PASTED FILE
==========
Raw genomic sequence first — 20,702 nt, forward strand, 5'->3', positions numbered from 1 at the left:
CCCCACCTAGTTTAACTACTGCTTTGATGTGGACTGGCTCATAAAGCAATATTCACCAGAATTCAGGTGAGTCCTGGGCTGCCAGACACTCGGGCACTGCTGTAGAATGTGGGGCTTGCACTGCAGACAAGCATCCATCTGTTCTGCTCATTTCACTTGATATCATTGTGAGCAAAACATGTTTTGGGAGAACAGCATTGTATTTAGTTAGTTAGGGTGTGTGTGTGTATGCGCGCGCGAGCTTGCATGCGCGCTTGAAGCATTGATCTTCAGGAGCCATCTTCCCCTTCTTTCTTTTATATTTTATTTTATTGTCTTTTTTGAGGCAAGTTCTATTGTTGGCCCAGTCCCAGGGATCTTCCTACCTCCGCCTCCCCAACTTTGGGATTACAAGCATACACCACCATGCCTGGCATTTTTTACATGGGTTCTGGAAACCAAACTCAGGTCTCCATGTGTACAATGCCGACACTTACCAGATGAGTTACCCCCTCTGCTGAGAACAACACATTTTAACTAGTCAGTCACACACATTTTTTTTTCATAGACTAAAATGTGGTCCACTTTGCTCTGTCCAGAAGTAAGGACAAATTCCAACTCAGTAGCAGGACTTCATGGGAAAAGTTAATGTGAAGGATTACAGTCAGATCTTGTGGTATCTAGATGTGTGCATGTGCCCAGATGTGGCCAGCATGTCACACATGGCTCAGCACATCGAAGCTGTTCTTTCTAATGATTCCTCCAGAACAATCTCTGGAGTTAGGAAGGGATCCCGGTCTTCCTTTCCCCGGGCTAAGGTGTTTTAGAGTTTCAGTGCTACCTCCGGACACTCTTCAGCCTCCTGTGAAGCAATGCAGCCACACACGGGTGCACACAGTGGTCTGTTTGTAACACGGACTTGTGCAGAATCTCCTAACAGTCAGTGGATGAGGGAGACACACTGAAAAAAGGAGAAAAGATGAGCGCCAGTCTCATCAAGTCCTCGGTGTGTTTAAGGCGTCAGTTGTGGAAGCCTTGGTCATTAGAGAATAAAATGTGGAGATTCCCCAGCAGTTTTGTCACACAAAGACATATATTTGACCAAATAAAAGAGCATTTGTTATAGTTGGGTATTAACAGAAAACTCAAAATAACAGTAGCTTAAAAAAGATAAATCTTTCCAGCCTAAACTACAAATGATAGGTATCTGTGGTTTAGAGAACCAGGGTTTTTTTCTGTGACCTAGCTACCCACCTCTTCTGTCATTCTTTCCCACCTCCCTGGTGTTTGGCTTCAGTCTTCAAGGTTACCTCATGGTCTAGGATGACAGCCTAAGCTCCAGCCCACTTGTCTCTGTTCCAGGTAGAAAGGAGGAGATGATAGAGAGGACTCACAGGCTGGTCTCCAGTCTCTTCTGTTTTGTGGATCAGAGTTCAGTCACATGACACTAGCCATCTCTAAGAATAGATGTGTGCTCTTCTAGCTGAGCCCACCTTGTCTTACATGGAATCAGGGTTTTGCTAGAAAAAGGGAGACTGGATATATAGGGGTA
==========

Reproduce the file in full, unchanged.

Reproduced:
Raw genomic sequence first — 20,702 nt, forward strand, 5'->3', positions numbered from 1 at the left:
CCCCACCTAGTTTAACTACTGCTTTGATGTGGACTGGCTCATAAAGCAATATTCACCAGAATTCAGGTGAGTCCTGGGCTGCCAGACACTCGGGCACTGCTGTAGAATGTGGGGCTTGCACTGCAGACAAGCATCCATCTGTTCTGCTCATTTCACTTGATATCATTGTGAGCAAAACATGTTTTGGGAGAACAGCATTGTATTTAGTTAGTTAGGGTGTGTGTGTGTATGCGCGCGCGAGCTTGCATGCGCGCTTGAAGCATTGATCTTCAGGAGCCATCTTCCCCTTCTTTCTTTTATATTTTATTTTATTGTCTTTTTTGAGGCAAGTTCTATTGTTGGCCCAGTCCCAGGGATCTTCCTACCTCCGCCTCCCCAACTTTGGGATTACAAGCATACACCACCATGCCTGGCATTTTTTACATGGGTTCTGGAAACCAAACTCAGGTCTCCATGTGTACAATGCCGACACTTACCAGATGAGTTACCCCCTCTGCTGAGAACAACACATTTTAACTAGTCAGTCACACACATTTTTTTTTCATAGACTAAAATGTGGTCCACTTTGCTCTGTCCAGAAGTAAGGACAAATTCCAACTCAGTAGCAGGACTTCATGGGAAAAGTTAATGTGAAGGATTACAGTCAGATCTTGTGGTATCTAGATGTGTGCATGTGCCCAGATGTGGCCAGCATGTCACACATGGCTCAGCACATCGAAGCTGTTCTTTCTAATGATTCCTCCAGAACAATCTCTGGAGTTAGGAAGGGATCCCGGTCTTCCTTTCCCCGGGCTAAGGTGTTTTAGAGTTTCAGTGCTACCTCCGGACACTCTTCAGCCTCCTGTGAAGCAATGCAGCCACACACGGGTGCACACAGTGGTCTGTTTGTAACACGGACTTGTGCAGAATCTCCTAACAGTCAGTGGATGAGGGAGACACACTGAAAAAAGGAGAAAAGATGAGCGCCAGTCTCATCAAGTCCTCGGTGTGTTTAAGGCGTCAGTTGTGGAAGCCTTGGTCATTAGAGAATAAAATGTGGAGATTCCCCAGCAGTTTTGTCACACAAAGACATATATTTGACCAAATAAAAGAGCATTTGTTATAGTTGGGTATTAACAGAAAACTCAAAATAACAGTAGCTTAAAAAAGATAAATCTTTCCAGCCTAAACTACAAATGATAGGTATCTGTGGTTTAGAGAACCAGGGTTTTTTTCTGTGACCTAGCTACCCACCTCTTCTGTCATTCTTTCCCACCTCCCTGGTGTTTGGCTTCAGTCTTCAAGGTTACCTCATGGTCTAGGATGACAGCCTAAGCTCCAGCCCACTTGTCTCTGTTCCAGGTAGAAAGGAGGAGATGATAGAGAGGACTCACAGGCTGGTCTCCAGTCTCTTCTGTTTTGTGGATCAGAGTTCAGTCACATGACACTAGCCATCTCTAAGAATAGATGTGTGCTCTTCTAGCTGAGCCCACCTTGTCTTACATGGAATCAGGGTTTTGCTAGAAAAAGGGAGACTGGATATATAGGGGTA